The melting point of the tetraethylsulfamide, determined by DSC, was −48° C., as shown in FIG. 9, which represents the DSC thermogram of the tetraethylsulfamide. In FIG. 9, the curve with the solid line represents the total heat flow, the curve with short dots represents the reversible signal and the curve with long dashes represents the irreversible signal.

The PSUSH/tetraethyl sulfamide mixture was produced in a Rheomix mixer the same as that used in Example 3. The temperature of the mixer was set at 100° C. The rotational speed of the rotors was fixed at 80 rpm, which corresponded to an average shear of 80 s−1.

PSUSH and tetraethylsulfamide were weighed separately to within 1 mg, then they were premixed by mechanical stirring before being poured into the hopper of the mixer. The rotors were activated for 20 minutes. The product obtained was a transparent liquid, of light brown color, that was not very viscous at the temperature for producing the mixture, namely 100° C. At room temperature, the product became a solid, it was homogeneous to the naked eye.

The glass transition of the mixture was 100° C., this assessment being made to assess it by slowly heating the mixture which became liquid around 100° C.

FIG. 10 shows the DSC thermogram of the mixture, and it is observed that the glass transition temperature was not visible therein. The curve with the solid line represents the total heat flow, the curve with short dots represents the reversible signal and the curve with long dashes represents the irreversible signal.

The PSUSH/tetraethylsulfamide mixture was milled in a mechanical cutting mill (sold under the trade mark IKA) equipped with a 2 mm sieve. The grains recovered after milling were placed in a ventilated oven at 80° C. for 4 hours to remove the water which would hamper the extrusion.

The viscosity of the PSUSH/tetraethylsulfamide mixture was characterized in dynamic rheometry with an ARES rheometer from Rheometrics, at 120° C. and for shear gradients between 10−1 and 102 s−1. FIG. 11 shows the behavior of the mixture. The curve defined by circles connected by a thin solid line represents G″, that is to say the elastic modulus. The curve defined by circles connected by a dotted line represents G″, that is to say the viscous modulus. The curve defined by squares connected by a bold solid line represents the viscosity η*. This figure shows that the viscosity was 1000 Pa·s at 100 s−1 and at 120° C., and that the mixture could therefore be extruded.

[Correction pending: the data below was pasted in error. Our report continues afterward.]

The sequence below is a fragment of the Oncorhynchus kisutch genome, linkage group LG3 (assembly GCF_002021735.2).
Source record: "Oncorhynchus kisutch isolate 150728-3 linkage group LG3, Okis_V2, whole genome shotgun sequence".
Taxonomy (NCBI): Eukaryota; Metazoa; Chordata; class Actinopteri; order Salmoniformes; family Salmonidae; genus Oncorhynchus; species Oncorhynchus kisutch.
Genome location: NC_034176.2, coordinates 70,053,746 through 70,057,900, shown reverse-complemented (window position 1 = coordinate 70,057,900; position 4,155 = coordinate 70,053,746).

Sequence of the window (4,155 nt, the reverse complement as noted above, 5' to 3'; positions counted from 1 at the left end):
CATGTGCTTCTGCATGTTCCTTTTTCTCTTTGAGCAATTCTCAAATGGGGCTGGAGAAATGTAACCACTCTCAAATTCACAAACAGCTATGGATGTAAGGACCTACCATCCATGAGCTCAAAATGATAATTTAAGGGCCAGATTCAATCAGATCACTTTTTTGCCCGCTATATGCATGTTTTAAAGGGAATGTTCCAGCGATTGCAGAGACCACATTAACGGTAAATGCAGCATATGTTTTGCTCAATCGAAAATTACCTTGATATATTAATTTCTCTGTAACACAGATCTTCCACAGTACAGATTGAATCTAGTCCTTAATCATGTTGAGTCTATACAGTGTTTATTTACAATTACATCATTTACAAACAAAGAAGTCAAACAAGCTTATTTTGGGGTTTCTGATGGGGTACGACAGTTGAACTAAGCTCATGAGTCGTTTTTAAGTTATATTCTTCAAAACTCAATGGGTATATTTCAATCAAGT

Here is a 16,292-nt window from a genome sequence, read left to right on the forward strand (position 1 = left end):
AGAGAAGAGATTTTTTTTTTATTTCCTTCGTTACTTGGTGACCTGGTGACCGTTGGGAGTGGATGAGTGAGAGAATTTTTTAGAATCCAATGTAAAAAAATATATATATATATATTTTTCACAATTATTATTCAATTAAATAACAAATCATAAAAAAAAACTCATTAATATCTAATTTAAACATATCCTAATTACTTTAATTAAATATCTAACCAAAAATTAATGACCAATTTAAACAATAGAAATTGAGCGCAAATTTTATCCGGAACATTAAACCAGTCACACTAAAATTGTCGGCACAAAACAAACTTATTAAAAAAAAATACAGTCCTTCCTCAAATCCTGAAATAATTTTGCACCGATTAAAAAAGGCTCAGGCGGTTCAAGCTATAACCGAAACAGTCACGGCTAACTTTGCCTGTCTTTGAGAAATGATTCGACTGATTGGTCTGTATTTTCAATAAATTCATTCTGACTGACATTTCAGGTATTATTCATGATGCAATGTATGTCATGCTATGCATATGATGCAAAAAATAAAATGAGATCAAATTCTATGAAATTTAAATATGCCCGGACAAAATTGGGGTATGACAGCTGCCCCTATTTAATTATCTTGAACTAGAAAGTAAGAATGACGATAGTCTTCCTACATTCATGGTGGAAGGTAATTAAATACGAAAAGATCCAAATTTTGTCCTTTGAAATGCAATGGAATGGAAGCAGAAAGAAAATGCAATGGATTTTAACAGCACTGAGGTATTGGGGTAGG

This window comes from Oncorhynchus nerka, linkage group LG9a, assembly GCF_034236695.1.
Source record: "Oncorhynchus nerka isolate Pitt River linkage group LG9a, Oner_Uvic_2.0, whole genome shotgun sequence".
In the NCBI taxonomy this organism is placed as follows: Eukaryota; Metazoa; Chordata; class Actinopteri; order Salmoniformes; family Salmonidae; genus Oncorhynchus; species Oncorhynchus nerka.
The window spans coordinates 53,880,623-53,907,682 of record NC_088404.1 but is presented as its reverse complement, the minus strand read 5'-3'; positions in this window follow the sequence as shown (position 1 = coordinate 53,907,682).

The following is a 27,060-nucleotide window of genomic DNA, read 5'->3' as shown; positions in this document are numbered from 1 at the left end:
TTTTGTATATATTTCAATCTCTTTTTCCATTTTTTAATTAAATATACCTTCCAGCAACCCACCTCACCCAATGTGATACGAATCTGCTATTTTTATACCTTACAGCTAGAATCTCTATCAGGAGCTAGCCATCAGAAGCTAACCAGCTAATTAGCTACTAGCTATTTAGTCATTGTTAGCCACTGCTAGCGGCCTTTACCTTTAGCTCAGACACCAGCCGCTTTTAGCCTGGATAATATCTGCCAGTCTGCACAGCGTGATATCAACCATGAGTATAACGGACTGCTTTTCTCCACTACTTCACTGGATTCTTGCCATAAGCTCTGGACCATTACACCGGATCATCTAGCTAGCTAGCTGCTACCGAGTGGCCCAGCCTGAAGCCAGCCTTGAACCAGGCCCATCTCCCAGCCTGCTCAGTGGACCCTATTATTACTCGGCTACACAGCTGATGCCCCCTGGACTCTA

A film was prepared by extruding a PSUSH/tetraethylsulfamide mixture using the Gottfert 1500 capillary rheometer, the same as that used in Example 3. The extrusion temperature chosen in the present case was 120° C. The thickness of the film exiting the die was 0.8 mm, and drawing the film made it possible to decrease its thickness to 0.1 mm.

The film was then cooled to room temperature. It was transparent and its surface did not have any defects.

The film was then submerged in water for 24 hours at room temperature to remove the plasticizer which dissolved in the water. An NMR analysis of the material after drying made it possible to verify that the plasticizer was completely removed. The membrane was then kept in water or in a moisture-saturated atmosphere.